James Halloran

The Lamed-Vovniks
Oil on Linen
36" Round

This painting was commissioned by the historic Sixth & I synagogue in Washington DC. It is based on a Jewish legend about the 36 righteous people who will save the world.

I began this painting with a 36” circular canvas. It’s celestial in nature; I think of earth, sun and moon. The 36” is also in reference to the story of the Lamed-Vovniks; according to legend, 36 is the number of righteous people who were charged with preserving the world. 36 is double 18, or double Chai, the Hebrew word for “life.” I wanted to split the painting into two equal 18” half-circles on a horizon line.

To me, this landscape illustrates the terrestrial world and its reflection, mirror, or shadow of a hidden, concealed world, one that may house the Lamed-Vovniks. The 18 skyward stars reflect 18 figures, vibrating with life on the still water. When combined they also total 36. These righteous people are there to balance the ills of the world. It’s like the Lamed-Vovniks are cosmically entangled with us, like a star connected to its reflection in a pool of still water.

I think maybe the Lamed-Vovniks give us hope in their perfection. The idea of being nameless gives potential for each of us, because hey, we might be a Lamed-Vovnik after all. Who’s to say? And if we needed anything, it’s people striving for goodness, now and always. I feel hope when I think of them. To know that the world can balance like a spinning plate, held not alone by the rules of nature, but by the goodwill of humanity, gives me hope because the sun came up this morning and I know it will rise again.


Beginning on March 24th, I will be displaying brand new, charcoal drawings at Artomatic 2017 in Crystal City. The works are a return to my roots as a wildlife artist. After a few trips to the Small Mammal House and Amazonia at the National Zoo, I had a few inspired photographs worth working into drawings.

If you haven't attended an Artomatic in the past, here's your chance! From the Artomatic website:

"Artomatic is well-known for transforming empty spaces into vibrant arts communities that create unique and exciting events for tens of thousands of visitors – all FREE. It is simply a great way to discover new art!"

1800 S. Bell Street
Crystal City, VA 22202

My work is on the 9th floor, just behind the bar

Crystal City (Blue & Yellow Lines)

Free parking on weekends and after 4pm on weekdays

March 24th – May 6th
Wednesdays: Noon to 10:00pm
Thursdays: Noon to 10:00pm
Fridays: Noon to Midnight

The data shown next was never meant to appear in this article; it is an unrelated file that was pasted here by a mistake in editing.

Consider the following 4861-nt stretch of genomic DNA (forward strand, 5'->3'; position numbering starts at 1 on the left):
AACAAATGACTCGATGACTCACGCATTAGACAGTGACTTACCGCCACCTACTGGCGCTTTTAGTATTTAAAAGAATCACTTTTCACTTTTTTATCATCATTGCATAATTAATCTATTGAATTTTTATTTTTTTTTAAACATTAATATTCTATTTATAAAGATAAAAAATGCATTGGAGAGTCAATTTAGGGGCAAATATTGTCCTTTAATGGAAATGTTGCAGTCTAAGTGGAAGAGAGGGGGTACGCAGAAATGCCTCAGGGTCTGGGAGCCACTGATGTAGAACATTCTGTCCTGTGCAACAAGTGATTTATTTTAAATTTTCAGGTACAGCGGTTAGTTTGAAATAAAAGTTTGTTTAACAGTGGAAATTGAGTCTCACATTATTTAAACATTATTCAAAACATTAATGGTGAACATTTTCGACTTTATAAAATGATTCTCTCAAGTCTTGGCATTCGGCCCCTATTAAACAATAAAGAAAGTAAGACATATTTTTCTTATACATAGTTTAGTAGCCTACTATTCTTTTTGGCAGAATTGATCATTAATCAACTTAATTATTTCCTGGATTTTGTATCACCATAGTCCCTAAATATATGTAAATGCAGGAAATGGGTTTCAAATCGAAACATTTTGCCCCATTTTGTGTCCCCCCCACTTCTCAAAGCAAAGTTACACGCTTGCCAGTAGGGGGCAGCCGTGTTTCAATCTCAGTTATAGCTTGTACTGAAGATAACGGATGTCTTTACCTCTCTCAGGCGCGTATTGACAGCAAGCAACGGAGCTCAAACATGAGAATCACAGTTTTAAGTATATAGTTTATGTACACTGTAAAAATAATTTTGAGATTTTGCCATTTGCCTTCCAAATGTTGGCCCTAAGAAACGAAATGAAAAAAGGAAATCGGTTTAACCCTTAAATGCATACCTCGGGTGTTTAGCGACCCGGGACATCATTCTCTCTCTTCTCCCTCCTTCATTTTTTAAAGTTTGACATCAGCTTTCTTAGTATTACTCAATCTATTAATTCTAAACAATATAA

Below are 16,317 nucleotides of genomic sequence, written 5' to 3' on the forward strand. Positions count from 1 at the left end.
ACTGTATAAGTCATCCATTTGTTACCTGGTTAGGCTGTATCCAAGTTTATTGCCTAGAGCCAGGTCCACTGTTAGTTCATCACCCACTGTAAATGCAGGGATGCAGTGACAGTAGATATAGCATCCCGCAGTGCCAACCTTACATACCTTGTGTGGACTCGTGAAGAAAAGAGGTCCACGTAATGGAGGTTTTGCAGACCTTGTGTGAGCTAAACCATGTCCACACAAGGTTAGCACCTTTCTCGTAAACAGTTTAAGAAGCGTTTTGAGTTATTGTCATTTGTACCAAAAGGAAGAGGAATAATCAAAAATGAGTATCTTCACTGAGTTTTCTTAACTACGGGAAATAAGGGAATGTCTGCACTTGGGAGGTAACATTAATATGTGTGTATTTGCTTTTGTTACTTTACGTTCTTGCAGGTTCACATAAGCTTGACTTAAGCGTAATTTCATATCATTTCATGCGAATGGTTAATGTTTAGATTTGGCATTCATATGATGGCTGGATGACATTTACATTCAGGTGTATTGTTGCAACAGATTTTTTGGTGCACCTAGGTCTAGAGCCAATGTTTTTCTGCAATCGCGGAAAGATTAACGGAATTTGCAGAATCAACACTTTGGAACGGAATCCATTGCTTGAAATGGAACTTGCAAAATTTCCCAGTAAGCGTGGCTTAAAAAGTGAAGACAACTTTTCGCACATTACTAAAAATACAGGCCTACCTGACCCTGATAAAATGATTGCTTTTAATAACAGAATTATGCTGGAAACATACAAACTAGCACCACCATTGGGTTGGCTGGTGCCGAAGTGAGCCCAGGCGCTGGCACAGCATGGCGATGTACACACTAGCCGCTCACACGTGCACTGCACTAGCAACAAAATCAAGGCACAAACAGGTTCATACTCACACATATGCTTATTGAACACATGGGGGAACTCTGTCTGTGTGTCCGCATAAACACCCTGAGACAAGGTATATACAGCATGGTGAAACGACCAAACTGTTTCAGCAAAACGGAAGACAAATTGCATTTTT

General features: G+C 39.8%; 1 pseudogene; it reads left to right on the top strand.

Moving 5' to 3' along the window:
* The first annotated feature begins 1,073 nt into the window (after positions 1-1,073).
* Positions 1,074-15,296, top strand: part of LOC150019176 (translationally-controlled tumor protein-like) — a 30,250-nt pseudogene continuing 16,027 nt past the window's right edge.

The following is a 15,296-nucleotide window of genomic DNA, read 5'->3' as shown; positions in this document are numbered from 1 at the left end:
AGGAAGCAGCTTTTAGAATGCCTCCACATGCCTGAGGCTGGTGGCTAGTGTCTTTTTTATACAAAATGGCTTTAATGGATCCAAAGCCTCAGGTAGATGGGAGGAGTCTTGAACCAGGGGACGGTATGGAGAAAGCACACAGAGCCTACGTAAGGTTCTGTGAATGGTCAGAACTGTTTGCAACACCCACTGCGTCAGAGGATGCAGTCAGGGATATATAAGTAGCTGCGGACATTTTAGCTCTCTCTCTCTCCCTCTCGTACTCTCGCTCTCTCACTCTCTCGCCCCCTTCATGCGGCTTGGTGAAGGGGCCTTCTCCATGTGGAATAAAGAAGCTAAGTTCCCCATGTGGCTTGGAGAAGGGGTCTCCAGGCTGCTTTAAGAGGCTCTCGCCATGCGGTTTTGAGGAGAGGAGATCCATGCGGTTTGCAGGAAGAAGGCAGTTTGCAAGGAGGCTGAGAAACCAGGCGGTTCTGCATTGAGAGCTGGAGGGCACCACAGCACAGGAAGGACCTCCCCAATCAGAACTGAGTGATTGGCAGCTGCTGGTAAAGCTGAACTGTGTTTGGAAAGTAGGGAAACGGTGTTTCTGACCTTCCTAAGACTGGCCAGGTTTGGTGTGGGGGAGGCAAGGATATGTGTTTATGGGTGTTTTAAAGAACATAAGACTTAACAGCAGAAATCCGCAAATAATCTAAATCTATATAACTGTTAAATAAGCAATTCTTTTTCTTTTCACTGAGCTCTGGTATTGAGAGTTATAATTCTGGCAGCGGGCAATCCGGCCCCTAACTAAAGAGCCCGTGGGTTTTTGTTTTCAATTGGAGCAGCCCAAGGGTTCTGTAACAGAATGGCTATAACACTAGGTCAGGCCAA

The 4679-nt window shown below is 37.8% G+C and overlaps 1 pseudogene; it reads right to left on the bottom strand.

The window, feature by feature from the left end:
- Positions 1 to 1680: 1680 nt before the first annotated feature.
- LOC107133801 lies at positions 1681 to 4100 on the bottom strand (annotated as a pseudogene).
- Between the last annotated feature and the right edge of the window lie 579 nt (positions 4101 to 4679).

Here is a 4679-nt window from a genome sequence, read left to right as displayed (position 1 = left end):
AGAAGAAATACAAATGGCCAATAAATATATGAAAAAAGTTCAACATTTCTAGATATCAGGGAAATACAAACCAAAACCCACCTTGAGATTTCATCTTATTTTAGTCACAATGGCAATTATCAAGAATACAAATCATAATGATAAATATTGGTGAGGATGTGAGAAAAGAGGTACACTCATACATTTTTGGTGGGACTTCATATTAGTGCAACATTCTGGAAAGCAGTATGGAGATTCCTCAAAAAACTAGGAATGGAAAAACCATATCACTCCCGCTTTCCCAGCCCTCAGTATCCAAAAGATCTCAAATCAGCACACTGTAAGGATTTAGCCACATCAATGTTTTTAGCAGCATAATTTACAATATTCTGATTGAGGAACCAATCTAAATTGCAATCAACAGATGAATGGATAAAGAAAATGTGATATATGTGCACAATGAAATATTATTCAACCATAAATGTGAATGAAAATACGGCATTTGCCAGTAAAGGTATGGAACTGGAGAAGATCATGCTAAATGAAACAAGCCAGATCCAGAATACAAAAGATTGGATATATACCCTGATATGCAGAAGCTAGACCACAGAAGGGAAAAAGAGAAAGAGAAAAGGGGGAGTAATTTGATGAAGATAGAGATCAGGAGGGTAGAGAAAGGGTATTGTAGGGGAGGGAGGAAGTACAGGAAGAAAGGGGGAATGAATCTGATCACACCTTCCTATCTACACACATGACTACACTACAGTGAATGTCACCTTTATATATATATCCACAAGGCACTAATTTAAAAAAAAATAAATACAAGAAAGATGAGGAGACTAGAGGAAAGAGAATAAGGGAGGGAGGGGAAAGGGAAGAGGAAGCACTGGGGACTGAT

Saturdays: Noon to Midnight
Sundays: Noon to 8:00pm
(Closed on Mondays & Tuesdays)

Nights I'll be attending:
Friday March 24th: Opening Night
Saturday April 8th: Meet the Artist Night

Hope to see you there!


About five years ago I found myself in the Freer Gallery in Washington DC, in a room surrounded by dimly lit landscapes that seemed to be depictions of night. I thought it was peculiar to paint that which isn’t there; darkness, absence, a fleeting moment. Whistler’s Nocturnes absolutely floored me. I had been inspired by George Inness beforehand and through a bit of research, found they were championing similar causes, and during a time of radical change in the art world, they were painting radically subtle images. Paintings that were soft, fuzzy and mysterious.

The American Tonalists were known to have painted landscapes with an overall tone of colored atmosphere or mist. They were said to have painted softly. They worked in the late 1800s and are often represented by James McNeill Whistler and the spiritualist George Inness. Whistler stated that “paint should not be applied thick. It should be like breath on the surface of a pane of glass.” Whistler’s been described as “painting air” and I think that captures my intent. The “air” could simply refer to the fog and atmosphere but it also could mean the emotional state of a place. Over the last few years I found myself painting more softly. I found myself relearning how to paint.

Through the Tonalists I not only relate to the aesthetic and the process of blurring lines, subtracting forms and unifying color but also altering some exterior reality into another more personal, interior one.


James Halloran was born in Buffalo, New York in 1983. Initially studying classical painting under his mentor, Mary Ann Doering, James went on to receive a B.F.A., with a Concentration in Painting, at the University at Buffalo in 2005. After graduation, Halloran relocated to Northern Virginia where he continues to work from his home studio. In 2013 James was selected to participate in the Washington Project for the Arts Select exhibition and Gala. He was also a two-time finalist for the Bethesda Painting Awards. James continues to exhibit his work both locally and nationally. As an instructor, he teaches a variety of classes for both children and adults.